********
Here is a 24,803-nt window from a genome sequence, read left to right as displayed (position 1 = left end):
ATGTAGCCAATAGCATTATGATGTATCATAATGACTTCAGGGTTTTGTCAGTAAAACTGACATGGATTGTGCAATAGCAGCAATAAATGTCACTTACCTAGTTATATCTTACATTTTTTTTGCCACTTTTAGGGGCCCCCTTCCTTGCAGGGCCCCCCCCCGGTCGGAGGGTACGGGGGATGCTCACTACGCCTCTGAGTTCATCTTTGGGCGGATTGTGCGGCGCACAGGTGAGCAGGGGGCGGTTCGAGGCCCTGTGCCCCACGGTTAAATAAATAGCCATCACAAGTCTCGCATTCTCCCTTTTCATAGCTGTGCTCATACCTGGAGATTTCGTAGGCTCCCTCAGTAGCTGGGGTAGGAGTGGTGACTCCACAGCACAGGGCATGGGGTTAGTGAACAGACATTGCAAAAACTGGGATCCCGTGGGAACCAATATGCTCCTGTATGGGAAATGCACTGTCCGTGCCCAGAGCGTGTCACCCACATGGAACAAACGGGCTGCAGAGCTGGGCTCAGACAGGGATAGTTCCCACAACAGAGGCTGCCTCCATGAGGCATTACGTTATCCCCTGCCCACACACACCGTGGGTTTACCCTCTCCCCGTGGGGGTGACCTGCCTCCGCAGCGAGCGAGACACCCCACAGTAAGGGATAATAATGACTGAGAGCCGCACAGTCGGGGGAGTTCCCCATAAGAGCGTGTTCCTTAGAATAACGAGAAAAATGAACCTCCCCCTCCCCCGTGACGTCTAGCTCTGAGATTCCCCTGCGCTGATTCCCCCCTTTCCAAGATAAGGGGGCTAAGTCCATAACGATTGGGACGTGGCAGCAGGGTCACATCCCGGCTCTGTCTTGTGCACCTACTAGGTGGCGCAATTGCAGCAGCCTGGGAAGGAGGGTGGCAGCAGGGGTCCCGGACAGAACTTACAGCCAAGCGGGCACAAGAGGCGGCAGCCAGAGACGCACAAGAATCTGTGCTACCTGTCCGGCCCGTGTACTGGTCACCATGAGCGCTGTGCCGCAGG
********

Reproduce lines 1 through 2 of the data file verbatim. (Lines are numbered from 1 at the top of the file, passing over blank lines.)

Here is a 24,803-nt window from a genome sequence, read left to right as displayed (position 1 = left end):
ATGTAGCCAATAGCATTATGATGTATCATAATGACTTCAGGGTTTTGTCAGTAAAACTGACATGGATTGTGCAATAGCAGCAATAAATGTCACTTACCTAGTTATATCTTACATTTTTTTTGCCACTTTTAGGGGCCCCCTTCCTTGCAGGGCCCCCCCCCGGTCGGAGGGTACGGGGGATGCTCACTACGCCTCTGAGTTCATCTTTGGGCGGATTGTGCGGCGCACAGGTGAGCAGGGGGCGGTTCGAGGCCCTGTGCCCCACGGTTAAATAAATAGCCATCACAAGTCTCGCATTCTCCCTTTTCATAGCTGTGCTCATACCTGGAGATTTCGTAGGCTCCCTCAGTAGCTGGGGTAGGAGTGGTGACTCCACAGCACAGGGCATGGGGTTAGTGAACAGACATTGCAAAAACTGGGATCCCGTGGGAACCAATATGCTCCTGTATGGGAAATGCACTGTCCGTGCCCAGAGCGTGTCACCCACATGGAACAAACGGGCTGCAGAGCTGGGCTCAGACAGGGATAGTTCCCACAACAGAGGCTGCCTCCATGAGGCATTACGTTATCCCCTGCCCACACACACCGTGGGTTTACCCTCTCCCCGTGGGGGTGACCTGCCTCCGCAGCGAGCGAGACACCCCACAGTAAGGGATAATAATGACTGAGAGCCGCACAGTCGGGGGAGTTCCCCATAAGAGCGTGTTCCTTAGAATAACGAGAAAAATGAACCTCCCCCTCCCCCGTGACGTCTAGCTCTGAGATTCCCCTGCGCTGATTCCCCCCTTTCCAAGATAAGGGGGCTAAGTCCATAACGATTGGGACGTGGCAGCAGGGTCACATCCCGGCTCTGTCTTGTGCACCTACTAGGTGGCGCAATTGCAGCAGCCTGGGAAGGAGGGTGGCAGCAGGGGTCCCGGACAGAACTTACAGCCAAGCGGGCACAAGAGGCGGCAGCCAGAGACGCACAAGAATCTGTGCTACCTGTCCGGCCCGTGTACTGGTCACCATGAGCGCTGTGCCGCAGG